BW: Will Campuzano (8-3) vs. Chris Cariaso (10-2)
Picking Campuzano: 4 (Badders, Cordova, Kelly, Krol)
Picking Cariaso: 1 (Castro)
Henderson: For me, this is little more than the flip of a coin. I could go either way, but I’ll side with Cariaso. Campuzano has the reach advantage and a six-inch height advantage. That’s going to be hard for Cariaso to overcome.
Cariaso has proven that he can grind out decisions, while having a hard time finishing opponents. That comes into play here, as Cariaso won’t come close to stopping Campuzano, but will show the better technique in doing just enough to get the job done. While it won’t be pretty, I’ll say Cariaso can overcome the height disparity to pull off an ugly split decision win.
WW: Charlie Brenneman (12-2) vs. Amilcar Alves (11-2)
Picking Brenneman: 4 (Badders, Castro, Kelly, Krol)
Picking Alves: 1 (Cordova)
Cordova: One lone loss in the UFC shouldn’t define a career, but it can. Both of these guys are coming off of losses to top tier fighters, and with their UFC records so young, this is a make or break situation. Both are solid, well-rounded mixed martial artists, and with their backs against the wall, you can expect them to come out guns blazing. In situations like this, where both fighters are so close in skill, I have to go with my gut. Alves by submission in the second… there I said it! Woo… glad that’s done.
LW: Willamy “Chiquerim” Freire (18-3) vs. Waylon Lowe (9-3)
Picking Lowe: 3 (Badders, Cordova, Kelly)
Picking Freire: 2 (Castro, Krol)
Henderson: I’m somewhat surprised I’m even writing this as a “counterpunch” pick. Is it the fear that Freire will be overcome with Octagon jitters that has him checking in as the panel’s underdog in this fight? Or is it the level of competition they’ve faced?
Lowe has managed just one win in two tries inside the Octagon, and that win came via split decision over Steve Lopez. Meanwhile, Freire has nine more pro fights, nine more career wins and the Shooto welterweight (154 lb) title to his name. Sure, the competition hasn’t been on the same level as what Lowe has faced, but that can often be said of Brazilian stars making their move to the UFC.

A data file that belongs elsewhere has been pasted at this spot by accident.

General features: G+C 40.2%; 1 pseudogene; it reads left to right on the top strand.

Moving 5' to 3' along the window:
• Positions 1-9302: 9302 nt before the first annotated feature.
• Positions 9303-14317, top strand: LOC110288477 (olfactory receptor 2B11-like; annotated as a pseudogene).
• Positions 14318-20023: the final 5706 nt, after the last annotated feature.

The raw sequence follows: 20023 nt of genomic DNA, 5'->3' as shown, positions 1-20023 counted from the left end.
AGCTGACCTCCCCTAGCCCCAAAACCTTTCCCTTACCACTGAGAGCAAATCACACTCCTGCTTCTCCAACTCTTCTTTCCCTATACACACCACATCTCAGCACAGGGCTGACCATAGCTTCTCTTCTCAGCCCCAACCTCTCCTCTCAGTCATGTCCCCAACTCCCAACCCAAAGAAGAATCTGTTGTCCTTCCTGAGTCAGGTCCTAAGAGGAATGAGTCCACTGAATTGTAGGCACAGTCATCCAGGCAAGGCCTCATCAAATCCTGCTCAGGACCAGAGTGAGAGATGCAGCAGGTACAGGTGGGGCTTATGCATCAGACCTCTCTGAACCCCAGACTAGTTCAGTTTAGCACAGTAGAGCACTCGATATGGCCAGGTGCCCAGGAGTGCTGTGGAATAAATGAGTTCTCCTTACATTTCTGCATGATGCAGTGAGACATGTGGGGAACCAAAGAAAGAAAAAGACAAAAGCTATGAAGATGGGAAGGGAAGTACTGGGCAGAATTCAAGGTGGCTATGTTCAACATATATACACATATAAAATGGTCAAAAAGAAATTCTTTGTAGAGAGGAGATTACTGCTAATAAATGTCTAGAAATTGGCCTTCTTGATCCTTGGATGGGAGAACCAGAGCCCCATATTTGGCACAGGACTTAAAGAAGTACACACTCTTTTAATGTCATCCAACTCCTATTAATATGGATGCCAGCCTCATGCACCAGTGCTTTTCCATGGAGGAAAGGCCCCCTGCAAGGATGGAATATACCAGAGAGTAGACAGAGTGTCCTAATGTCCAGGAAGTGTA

“Chiquerim” will be the latest Brazilian import to impress in the UFC, and Lowe should be the perfect showcase fight to introduce Freire to the American fans. Given that this is Willamy’s first time in the Octagon, I see him struggling in the early going, but pulling out a second-round submission victory.
WW: DaMarques Johnson (11-8) vs. Mike Guymon (12-4-1)
Picking Johnson: 4 (Badders, Castro, Cordova, Kelly)
Picking Guymon: 1 (Krol)
Tatum: In what is a likely win or go home fight, welterweights Guymon and Johnson will face off on the Fight for the Troops undercard. Both fighters are coming off recent losses and will look to get back on track at the other’s expense.
Guymon enters the bout with a 1-2 record inside the Octagon, and was recently submitted by Daniel Roberts at UFC 121 in October. The “Joker” is a well-rounded veteran, whose submission skills cannot be taken lightly.
Johnson, meanwhile, is a US Army and TUF veteran who is looking to get back in the good graces of the promotion. Despite an even record of 2-2 inside the UFC, Johnson is likely facing the chopping block after missing weight in his last outing against Matt Riddle in August. A clearly gassed Johnson was TKO’d in the second round.
Based on what I have seen from both of these fighters, I know that Johnson is the more explosive (and younger) of the two, but his conditioning and submission defense have some holes. Guymon, on the other hand, while possessing deficiencies in his standup, is more capable of dictating the pace and location of the bout. If Johnson can keep it standing, he could easily score a highlight reel KO over Guymon, but I fully expect the “Joker” to take this fight to the mat and claim a decision victory over an exhausted Johnson.
LW: Yves Edwards (39-16-1) vs. Cody McKenzie (12-0)
Picking Edwards: 4 (Badder, Castro, Cordova, Kelly)
Picking McKenzie: 1 (Krol)
Chow: You’re right Yves Edwards, this isn’t the French Revolution, but the guillotine will reign supreme this weekend. The experience is on Edwards side, but the win will be on Cody McKenzie’s record when fight is over.